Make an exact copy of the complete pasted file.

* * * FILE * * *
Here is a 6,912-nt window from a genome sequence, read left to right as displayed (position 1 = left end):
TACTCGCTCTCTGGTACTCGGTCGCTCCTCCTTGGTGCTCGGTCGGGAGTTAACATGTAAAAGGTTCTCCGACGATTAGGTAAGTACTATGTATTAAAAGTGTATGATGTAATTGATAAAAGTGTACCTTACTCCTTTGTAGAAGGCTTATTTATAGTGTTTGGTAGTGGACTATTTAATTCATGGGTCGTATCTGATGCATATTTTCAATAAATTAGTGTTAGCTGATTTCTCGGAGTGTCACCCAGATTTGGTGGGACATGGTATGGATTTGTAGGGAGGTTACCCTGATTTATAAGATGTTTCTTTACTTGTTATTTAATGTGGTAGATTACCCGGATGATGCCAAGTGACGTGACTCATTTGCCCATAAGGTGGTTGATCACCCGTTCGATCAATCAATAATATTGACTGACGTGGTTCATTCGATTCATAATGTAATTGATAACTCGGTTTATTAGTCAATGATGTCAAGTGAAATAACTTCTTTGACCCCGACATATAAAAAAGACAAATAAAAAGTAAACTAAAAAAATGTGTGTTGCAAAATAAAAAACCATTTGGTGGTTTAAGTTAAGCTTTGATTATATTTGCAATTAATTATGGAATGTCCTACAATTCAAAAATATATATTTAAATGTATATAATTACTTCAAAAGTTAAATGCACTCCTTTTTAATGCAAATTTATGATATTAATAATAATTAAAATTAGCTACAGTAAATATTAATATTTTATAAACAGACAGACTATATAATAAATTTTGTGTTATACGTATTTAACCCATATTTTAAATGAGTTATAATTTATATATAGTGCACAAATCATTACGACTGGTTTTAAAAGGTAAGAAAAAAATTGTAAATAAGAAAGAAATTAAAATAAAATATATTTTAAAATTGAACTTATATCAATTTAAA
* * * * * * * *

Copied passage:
Here is a 6,912-nt window from a genome sequence, read left to right as displayed (position 1 = left end):
TACTCGCTCTCTGGTACTCGGTCGCTCCTCCTTGGTGCTCGGTCGGGAGTTAACATGTAAAAGGTTCTCCGACGATTAGGTAAGTACTATGTATTAAAAGTGTATGATGTAATTGATAAAAGTGTACCTTACTCCTTTGTAGAAGGCTTATTTATAGTGTTTGGTAGTGGACTATTTAATTCATGGGTCGTATCTGATGCATATTTTCAATAAATTAGTGTTAGCTGATTTCTCGGAGTGTCACCCAGATTTGGTGGGACATGGTATGGATTTGTAGGGAGGTTACCCTGATTTATAAGATGTTTCTTTACTTGTTATTTAATGTGGTAGATTACCCGGATGATGCCAAGTGACGTGACTCATTTGCCCATAAGGTGGTTGATCACCCGTTCGATCAATCAATAATATTGACTGACGTGGTTCATTCGATTCATAATGTAATTGATAACTCGGTTTATTAGTCAATGATGTCAAGTGAAATAACTTCTTTGACCCCGACATATAAAAAAGACAAATAAAAAGTAAACTAAAAAAATGTGTGTTGCAAAATAAAAAACCATTTGGTGGTTTAAGTTAAGCTTTGATTATATTTGCAATTAATTATGGAATGTCCTACAATTCAAAAATATATATTTAAATGTATATAATTACTTCAAAAGTTAAATGCACTCCTTTTTAATGCAAATTTATGATATTAATAATAATTAAAATTAGCTACAGTAAATATTAATATTTTATAAACAGACAGACTATATAATAAATTTTGTGTTATACGTATTTAACCCATATTTTAAATGAGTTATAATTTATATATAGTGCACAAATCATTACGACTGGTTTTAAAAGGTAAGAAAAAAATTGTAAATAAGAAAGAAATTAAAATAAAATATATTTTAAAATTGAACTTATATCAATTTAAA